* WHEN WERE THE SIXTIES REALLY?
* JONATHAN HOLMES AND THE IMPORTANCE OF BEING RIGHT
* WHEN HARRY MET RITA
WHEN WERE THE SIXTIES REALLY?
You want polarisation? Forget the carbon tax, gay marriage, exporting uranium to India. Start talking about the Sixties.
Half a century later, people still argue about their impact and message. Today’s chasms in ideas and beliefs can easily be charted back to that stirring, uproarious, revolutionary, radical, demonstrative decade that started with John F. Kennedy’s campaign for the US presidency and Princess Margaret announcing her engagement to a commoner, and ended with patched jeans, grubby toes and the arrest of Charles Manson and Co.
Was it the era that liberated us and taught us to look high and far, or the period that all these years later is doing us in?
It depends on what you mean by the Sixties.
Last weekend, in The Sydney Morning Herald, David Dale wrote, “The Sixties were the coolest decade in history.”
I agree. But Dale classifies the Sixties as starting in 1963, the year the Beatles had their first big hit.
My argument is that that’s about the time that the true spirit of the Sixties started gasping. The most exciting and thrilling years didn’t involve Woodstock, LSD, flower-power, psychedelic music or student riots in Paris. That’s a con and one that doesn’t do the Sixties justice.
The best part lasted from January 1, 1960 – the dawning of the decade – to November 22, 1963, the day president John F. Kennedy was assassinated.
And that’s the bit we keep revisiting.
Director Ang Lee’s film, Taking Woodstock, about the 1969 three day festival hardly made a pip at the box office when it was released two years ago.
Meanwhile, the cult television series, Mad Men, which starts in the early Sixties, goes into its fifth season next year and another three seasons are planned. Its effect on fashion alone has been remarkable. Next week, in Britain and the US, My Week With Marilyn, a new movie about Marilyn Monroe who died in August 1962 will be in the cinemas. It stars Michelle Williams. Photographer Bert Stern still gets publicity for his famous “last sitting” shoot of Monroe, from June, 1962. Vintage has just published a 50th anniversary edition of Joseph Heller’s 1961 radical anti-war novel Catch 22.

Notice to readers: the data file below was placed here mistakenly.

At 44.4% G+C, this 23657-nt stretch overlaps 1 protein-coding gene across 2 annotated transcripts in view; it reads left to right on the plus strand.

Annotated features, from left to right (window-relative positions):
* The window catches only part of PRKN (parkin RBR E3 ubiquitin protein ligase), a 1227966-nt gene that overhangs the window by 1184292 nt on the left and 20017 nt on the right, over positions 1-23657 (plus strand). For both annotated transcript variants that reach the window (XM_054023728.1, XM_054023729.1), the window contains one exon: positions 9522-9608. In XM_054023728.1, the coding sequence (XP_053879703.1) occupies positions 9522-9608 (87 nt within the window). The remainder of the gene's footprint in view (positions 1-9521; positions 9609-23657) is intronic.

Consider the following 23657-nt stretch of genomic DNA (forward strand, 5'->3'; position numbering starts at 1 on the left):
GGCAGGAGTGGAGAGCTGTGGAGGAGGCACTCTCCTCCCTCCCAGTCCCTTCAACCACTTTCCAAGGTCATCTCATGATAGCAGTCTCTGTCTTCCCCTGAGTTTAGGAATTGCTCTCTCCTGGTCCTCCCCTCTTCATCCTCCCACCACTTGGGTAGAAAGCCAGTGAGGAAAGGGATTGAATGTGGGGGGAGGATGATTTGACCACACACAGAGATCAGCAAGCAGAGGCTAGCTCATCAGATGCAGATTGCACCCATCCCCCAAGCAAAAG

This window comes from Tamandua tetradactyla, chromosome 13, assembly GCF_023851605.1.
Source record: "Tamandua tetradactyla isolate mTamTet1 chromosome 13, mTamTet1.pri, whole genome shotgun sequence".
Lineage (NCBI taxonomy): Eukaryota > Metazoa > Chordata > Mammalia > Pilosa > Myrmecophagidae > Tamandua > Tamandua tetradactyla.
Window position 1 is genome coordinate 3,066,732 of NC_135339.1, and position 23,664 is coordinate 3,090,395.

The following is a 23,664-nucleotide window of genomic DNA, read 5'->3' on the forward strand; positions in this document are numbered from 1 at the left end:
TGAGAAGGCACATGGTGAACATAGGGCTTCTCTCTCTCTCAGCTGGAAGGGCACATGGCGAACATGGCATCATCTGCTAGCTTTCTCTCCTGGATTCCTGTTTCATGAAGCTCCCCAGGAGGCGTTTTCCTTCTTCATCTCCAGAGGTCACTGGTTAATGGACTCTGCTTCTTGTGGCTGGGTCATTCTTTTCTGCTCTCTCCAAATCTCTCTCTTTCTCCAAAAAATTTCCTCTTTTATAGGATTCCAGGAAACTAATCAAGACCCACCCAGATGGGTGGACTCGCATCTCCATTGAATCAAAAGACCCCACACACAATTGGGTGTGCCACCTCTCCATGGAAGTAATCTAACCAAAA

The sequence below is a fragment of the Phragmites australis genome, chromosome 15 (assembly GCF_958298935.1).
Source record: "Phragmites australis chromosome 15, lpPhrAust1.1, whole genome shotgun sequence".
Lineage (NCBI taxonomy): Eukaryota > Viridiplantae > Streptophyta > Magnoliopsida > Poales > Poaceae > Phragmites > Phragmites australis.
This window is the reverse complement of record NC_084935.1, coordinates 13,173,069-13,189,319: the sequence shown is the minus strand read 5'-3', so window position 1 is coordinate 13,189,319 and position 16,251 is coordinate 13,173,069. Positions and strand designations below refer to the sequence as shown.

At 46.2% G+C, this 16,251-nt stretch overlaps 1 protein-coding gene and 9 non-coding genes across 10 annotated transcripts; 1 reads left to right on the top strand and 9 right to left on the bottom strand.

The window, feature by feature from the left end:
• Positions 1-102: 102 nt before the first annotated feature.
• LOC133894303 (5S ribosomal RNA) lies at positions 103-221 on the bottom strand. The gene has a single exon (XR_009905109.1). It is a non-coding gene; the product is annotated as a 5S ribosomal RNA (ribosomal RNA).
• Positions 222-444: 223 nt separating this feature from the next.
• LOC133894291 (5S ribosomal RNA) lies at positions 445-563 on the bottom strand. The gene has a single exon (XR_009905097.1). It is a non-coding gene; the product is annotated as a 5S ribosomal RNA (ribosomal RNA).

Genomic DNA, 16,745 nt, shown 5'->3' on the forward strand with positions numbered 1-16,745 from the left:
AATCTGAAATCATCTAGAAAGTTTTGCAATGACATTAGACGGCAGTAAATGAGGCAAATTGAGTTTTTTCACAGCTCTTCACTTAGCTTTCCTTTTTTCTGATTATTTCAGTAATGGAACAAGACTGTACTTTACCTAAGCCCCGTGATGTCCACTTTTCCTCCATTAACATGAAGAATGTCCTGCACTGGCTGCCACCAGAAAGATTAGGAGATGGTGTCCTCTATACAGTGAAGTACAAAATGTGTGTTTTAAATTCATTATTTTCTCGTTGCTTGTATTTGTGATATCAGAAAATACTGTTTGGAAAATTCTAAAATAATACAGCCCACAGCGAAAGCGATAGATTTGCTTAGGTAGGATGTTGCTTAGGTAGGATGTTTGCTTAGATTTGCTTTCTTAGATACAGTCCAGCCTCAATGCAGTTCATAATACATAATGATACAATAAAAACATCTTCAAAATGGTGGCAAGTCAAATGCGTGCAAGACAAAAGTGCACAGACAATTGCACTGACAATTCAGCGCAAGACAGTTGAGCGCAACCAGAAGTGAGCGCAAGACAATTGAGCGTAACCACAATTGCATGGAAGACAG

Next month, Hachette will publish Sydney author Marion von Adlerstein’s first novel. She’s 79 and her book, The Freudian Slip, based on her own experiences, is set in a Sydney advertising agency in 1962. There are many long lunches at Beppi’s, women use black cigarette holders and hold down senior jobs and there is dancing at Romano’s in the basement of the Prudential Building on Martin Place.
When journalist and editor Frank Devine died two years ago, his family used a black and white picture of him with his wife, Jacqui, on the funeral order of service. The couple had moved to New York in 1960 for Devine’s job as a foreign correspondent and the photo shows them looking drop dead elegant. Sexy. Polished. Sophisticated.
The early years of the Sixties weren’t about pot-smoking in public or wearing jeans to formal occasions or treating your teachers – or parents – like your pals. They sure weren’t about anti-elitism.
What they were about was confidence.
Several weeks ago, I interviewed architect Sam Marshall for the (Sydney) Magazine about his $53 million extension and refurbishment of the Museum of Contemporary Art on Circular Quay. The new wing, which will open at the end of March, is unashamedly modernist with its rectangles of grey, white, black and brown. It looks like an abstract painting from the Sixties. Marshall told me, “That’s the era I was brought up, that post-war optimistic era… Modernism has been the biggest influence on me … Modernist philosophy is that there is a future; we can make this a better place… It’s about optimism; it’s about life.”
I haven’t been able to get Marshall’s words out of my head since I heard them. I loved the Sixties too even if I was only four foot tall at the time and too young for most of their early pleasures.
I’ve always thought I appreciated them because they were elegant, glamorous and sleek.
In fact, the truth is it was terrific to be a kid in 1960 with the moon walk nine years into the future but already being planned and talked about.
Anything seemed possible.
Far more is possible now than then but do we have the same spirit? The bounce in the heels, the far sightedness, the belief in our reach? (When did the Peace Corps start? 1961. When was Australian Volunteers Abroad founded? 1963.)
Societies need optimism to be at their optimal best.
David Dale also claims his Sixties – which he puts as 1963-1972 and the last walk on the moon – were about “optimism, idealism, enthusiasm” but as the decade progressed after ‘63, the mood darkened and grew cynical, wary: escalation in Vietnam, race riots, the Warren commission, China’s first atomic bomb, the 1968 Paris commune, drug charges against the Rolling Stones, the Manson murders …
The real Sixties, the ones we keep hankering after, were a different age and they lasted just four years.
People were changing they way they thought, acted and dressed, but they still believed in clean fingernails. The key institutions were still in place and respected, and, in America, the new edition of William Strunk and E.B. White’s guide to good prose and grammar, The Elements of Style, was selling in its hundreds of thousands to a fresh, eager and literate audience.
The happiness boys – which is how White described the post-modernists and “anything goes” liberals already lurking in the universities – were yet to wreak their havoc.
JFK’s inaugural address of January, 1961, delivered against the background of the Cold War and Soviet power, projected an idea of newness. Martin Luther King’s “I Have a Dream” speech – 1963 – captured the era’s idealism.
Old school values were still in place but they had been given fresh vigour. Nothing, including babies, had yet been chucked out with the bathwater.